Malaysia and Indonesia each produce in excess of 15m tonnes of palm oil annually and collectively account for 80% of the world's total supply. In Malaysia, palm oil accounts for 6% of the country's total exports and is a point of pride as well as a valued commodity. Mohd Basri Wahid, director general of the Malaysian Palm Oil Board (MPOB), told OBG, "It is palm oil that kept us going through the financial crisis. Two decades ago, people didn't think we could commercialise its application, and today, its uses can be found in many areas and it is a significant contributor to our economy." The MPOB is the organisation tasked with advancing research, commercialisation and regulation for Malaysia's palm oil industry.
By year-end, Indonesia is forecast to exceed Malaysia's palm oil output for the first time ever. With 20% of Indonesia's palm oil production in Malaysian companies' hands, the success of the two nations output and exports are very much linked.
Palm oil is the world's most consumed vegetable oil with a wide range of other uses including biofuels, soaps and detergents, lubricants, fertiliser and pesticides.
While palm oil demand is surging due to its increasing uses, associated health benefits, and relatively low cost as a raw ingredient, there is opposition from the industries and countries that feel they are adversely affected by its increasing popularity.
Allegations against the industry include environmental damage, deforestation, climate change as well as the killing of orang-utans and the destruction of their natural habitats as companies move to open plantation land. International non-governmental organisations such as Friends of the Earth and Greenpeace are claiming that of the 6.5m hectares of land cultivated in Malaysia and Indonesia for palm oil, almost 4m was previously forest. In addition to environmental issues, the producers of corn, soybean and sunflower cooking oil are waging campaigns about the claimed dangers of palm oil for human health.
Malaysia is upset by these claims, with Plantation Industries and Commodities Minister Peter Chin Fah Kui calling them "misleading allegations that undermine the commodity's image worldwide as a 'green' oil." Chin claims the environmental campaigns launched in Europe last year have halved the usage of palm oil for electricity generation to 500,000 tonnes.
To counter these claims, following last month's the Second Joint Committee Meeting on Bilateral Co-operation on Commodities between Malaysia and Indonesia, the two countries agreed to set up a technical group to mount a pro- palm oil campaign in Europe. Malaysia will also be organising a seminar to address the issue in Brussels on June 6, which Indonesia will attend, and in turn, also plan to attend a seminar being organised by Indonesia in London in July.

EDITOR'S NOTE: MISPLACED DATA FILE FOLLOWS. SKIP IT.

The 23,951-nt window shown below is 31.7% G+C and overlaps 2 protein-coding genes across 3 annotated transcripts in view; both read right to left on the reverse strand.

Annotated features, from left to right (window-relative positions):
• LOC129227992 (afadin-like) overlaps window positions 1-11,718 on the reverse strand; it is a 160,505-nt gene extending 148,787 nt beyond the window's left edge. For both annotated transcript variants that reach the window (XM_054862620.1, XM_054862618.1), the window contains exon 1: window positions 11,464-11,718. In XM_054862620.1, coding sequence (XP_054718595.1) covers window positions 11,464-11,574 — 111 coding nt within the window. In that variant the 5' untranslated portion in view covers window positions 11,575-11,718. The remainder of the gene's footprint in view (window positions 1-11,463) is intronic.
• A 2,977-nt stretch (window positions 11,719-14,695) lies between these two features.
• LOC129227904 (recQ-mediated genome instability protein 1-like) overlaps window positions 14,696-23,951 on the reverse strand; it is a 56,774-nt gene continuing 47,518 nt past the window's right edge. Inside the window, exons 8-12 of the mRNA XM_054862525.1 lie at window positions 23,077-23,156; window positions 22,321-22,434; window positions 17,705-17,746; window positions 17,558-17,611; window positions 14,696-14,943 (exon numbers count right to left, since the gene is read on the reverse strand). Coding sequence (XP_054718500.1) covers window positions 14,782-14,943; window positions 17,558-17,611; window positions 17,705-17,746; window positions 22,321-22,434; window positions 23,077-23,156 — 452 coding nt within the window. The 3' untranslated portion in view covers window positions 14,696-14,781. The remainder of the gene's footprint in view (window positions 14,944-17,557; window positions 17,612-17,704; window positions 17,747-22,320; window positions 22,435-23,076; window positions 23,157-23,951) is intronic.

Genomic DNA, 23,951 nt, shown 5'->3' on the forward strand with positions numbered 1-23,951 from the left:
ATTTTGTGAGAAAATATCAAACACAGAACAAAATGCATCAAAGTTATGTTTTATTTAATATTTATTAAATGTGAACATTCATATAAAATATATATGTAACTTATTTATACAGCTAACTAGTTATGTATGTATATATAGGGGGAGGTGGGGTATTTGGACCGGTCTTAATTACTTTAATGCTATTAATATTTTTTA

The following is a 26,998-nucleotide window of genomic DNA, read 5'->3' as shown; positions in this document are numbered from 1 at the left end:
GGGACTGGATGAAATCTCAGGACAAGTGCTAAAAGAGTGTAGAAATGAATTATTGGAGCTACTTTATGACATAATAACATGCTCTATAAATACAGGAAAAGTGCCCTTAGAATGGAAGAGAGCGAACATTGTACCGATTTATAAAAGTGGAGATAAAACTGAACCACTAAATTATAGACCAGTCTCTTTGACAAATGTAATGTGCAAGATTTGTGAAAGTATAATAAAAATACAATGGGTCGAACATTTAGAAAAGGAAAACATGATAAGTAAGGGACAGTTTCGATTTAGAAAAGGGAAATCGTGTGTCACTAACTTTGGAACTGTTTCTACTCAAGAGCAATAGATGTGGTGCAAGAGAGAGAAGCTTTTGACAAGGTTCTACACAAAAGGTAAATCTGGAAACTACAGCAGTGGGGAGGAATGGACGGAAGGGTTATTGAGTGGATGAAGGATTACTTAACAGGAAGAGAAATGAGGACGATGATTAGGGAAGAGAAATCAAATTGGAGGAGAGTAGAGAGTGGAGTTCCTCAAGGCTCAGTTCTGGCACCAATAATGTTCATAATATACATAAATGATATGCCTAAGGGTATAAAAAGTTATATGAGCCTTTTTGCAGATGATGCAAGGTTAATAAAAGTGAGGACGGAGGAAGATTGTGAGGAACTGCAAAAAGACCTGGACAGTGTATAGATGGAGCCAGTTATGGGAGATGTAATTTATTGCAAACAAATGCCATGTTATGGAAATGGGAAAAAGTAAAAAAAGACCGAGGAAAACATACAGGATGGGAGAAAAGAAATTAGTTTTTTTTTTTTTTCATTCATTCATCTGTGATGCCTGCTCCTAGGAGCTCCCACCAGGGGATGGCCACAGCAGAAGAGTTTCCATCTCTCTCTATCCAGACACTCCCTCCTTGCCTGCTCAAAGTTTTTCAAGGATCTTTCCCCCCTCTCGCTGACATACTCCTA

Still, the use of palm oil in biofuels, which are created by blending conventional petrol with by-products from agricultural resources and used conventional cooking oils, is gaining a lot of momentum in the US and Europe. Biofuel is said to reduce the amount of hydrocarbon-based fuel needed to run a vehicle, thus reducing the amount of carbon released into the atmosphere. President George Bush, in his state of the union address in January 2007, announced a 15% target for the replacement of petrol by biofuels in US vehicles by 2017. In the UK, the target for 2008 is to have at least 5% biofuel at the nation's petrol stations.
Malaysia started seriously investing in the manufacturing of palm oil as a biofuel when it spotted the market opportunity a couple of years ago, said Mohd Basri from the MPOB when he spoke with OBG. At present, Malaysia produces 6m tonnes of biofuel, with half of its output going to the United States.
India and China, as the world's largest importers and users of palm oil, are also concerned. India is in the midst of a major round of Free Trade negotiations with The Association of South East Asian Nations (ASEAN). So far, a number of deadlines have been missed from failure to reduce or eliminate import tariffs for five 'special products' on which India refuses to cut duties, with palm oil being cited as the main one on which they refuse to budge. While India has indicated a willingness to make concessions on the remaining 'special products', palm oil is the one commodity on which they do not reduce tariffs due to sensitivity issues surrounding the impact this would have on its own agriculture sectors.